On a rainy Saturday in Washington, as tourists stopped to pay respects at the war monuments, the world seemed to be as dangerous as it's ever been.
At the same time, there were increasing worries over whether the Clinton administration is actually leading foreign policy or just putting out fires.
Sen. Ernest Hollings, D-S.C., publicly expressed his concern about Secretary of State Madeline Albright's saber rattling over Kosovo.
"Do you talk to Secretary Albright? I mean, she had us in a war last week,Â" Hollings said. "You talk to her sometime and tell her to cool it."
In Iraq, it's an undeclared, mostly unnoticed war - with U.S. planes almost daily striking at Saddam Hussein's military power structure.
"They [U.S. pilots] can go after command and control communication centers as well that allow Saddam Hussein to try to target them and put them in jeopardy,Â" said Secretary of Defense William Cohen.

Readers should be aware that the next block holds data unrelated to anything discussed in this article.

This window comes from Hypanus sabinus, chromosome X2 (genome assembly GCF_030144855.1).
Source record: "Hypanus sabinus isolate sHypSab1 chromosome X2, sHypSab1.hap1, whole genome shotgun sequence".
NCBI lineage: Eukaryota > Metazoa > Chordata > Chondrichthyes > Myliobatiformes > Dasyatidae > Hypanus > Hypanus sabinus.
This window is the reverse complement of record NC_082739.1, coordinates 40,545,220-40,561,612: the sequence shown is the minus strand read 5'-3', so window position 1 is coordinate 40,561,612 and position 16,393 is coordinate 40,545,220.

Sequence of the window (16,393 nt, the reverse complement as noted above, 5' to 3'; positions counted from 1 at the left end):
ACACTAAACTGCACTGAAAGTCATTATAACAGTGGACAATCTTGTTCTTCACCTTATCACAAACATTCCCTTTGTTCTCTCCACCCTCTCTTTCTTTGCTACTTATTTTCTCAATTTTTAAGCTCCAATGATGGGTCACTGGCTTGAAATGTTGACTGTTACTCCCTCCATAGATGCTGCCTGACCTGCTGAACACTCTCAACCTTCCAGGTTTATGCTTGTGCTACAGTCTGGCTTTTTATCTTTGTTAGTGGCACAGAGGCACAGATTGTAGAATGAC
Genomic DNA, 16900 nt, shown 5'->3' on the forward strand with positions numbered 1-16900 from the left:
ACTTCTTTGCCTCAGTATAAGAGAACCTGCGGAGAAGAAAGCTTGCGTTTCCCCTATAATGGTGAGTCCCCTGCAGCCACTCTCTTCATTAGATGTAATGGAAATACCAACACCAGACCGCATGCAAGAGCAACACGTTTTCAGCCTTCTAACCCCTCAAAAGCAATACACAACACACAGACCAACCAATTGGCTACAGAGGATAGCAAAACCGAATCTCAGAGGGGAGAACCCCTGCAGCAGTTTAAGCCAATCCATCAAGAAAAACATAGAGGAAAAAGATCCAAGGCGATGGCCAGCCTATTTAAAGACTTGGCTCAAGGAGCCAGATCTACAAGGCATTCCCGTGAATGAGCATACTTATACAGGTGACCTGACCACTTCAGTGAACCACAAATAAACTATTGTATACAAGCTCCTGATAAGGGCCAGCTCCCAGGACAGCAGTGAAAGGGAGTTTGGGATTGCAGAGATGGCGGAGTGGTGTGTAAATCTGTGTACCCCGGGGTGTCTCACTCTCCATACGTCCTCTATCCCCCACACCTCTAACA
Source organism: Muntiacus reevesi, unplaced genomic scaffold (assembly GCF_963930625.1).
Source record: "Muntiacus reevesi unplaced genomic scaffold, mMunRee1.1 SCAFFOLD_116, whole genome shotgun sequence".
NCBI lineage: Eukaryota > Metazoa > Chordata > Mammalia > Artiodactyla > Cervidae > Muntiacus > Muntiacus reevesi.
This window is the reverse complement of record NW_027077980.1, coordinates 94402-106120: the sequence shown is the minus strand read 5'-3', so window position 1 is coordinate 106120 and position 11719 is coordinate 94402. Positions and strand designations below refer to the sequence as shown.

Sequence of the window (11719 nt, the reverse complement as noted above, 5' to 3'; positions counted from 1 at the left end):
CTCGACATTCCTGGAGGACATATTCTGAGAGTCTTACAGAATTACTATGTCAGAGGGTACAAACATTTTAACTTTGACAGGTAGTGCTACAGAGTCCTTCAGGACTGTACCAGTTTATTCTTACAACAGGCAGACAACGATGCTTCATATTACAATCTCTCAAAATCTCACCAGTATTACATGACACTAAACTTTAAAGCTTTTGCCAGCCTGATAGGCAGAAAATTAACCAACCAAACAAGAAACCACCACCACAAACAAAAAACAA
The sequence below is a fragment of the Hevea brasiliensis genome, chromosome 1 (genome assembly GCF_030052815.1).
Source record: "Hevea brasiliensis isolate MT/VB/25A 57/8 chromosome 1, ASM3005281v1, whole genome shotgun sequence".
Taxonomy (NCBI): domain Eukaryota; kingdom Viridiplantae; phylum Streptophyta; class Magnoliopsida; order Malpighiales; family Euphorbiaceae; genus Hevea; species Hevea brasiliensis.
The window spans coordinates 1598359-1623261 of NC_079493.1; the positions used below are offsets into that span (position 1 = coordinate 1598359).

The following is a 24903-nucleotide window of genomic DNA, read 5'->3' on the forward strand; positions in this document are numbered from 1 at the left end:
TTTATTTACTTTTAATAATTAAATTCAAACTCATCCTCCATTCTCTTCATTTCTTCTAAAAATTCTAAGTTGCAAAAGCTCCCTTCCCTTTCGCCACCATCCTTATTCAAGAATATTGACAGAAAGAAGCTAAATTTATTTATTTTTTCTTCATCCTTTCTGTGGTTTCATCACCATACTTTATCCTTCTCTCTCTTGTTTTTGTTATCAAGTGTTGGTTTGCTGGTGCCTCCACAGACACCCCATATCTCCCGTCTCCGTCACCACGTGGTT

In North Korea, there's the problem of nuclear expansion. And around the world, there are the terrorists to protect against.
Officials from previous administrations agree with the Clinton administration that problems have changed from the days of the Cold War, when foreign policy centered around the Soviet Union. But they're critical of how this administration is managing things.
Â"What I don't see at all is any any sense of imiagination, any strategic sense. Everything is sort of ad hoc," said Lawrence Eagleberger, who served as Secretary of State in the Bush administration.
The Clinton administration argues that ad hoc has brought peace for now to Bosnia and the hope of peace to Kosovo. In the current times, they argue, often the only option is to manage - not "make" - foreign policy.
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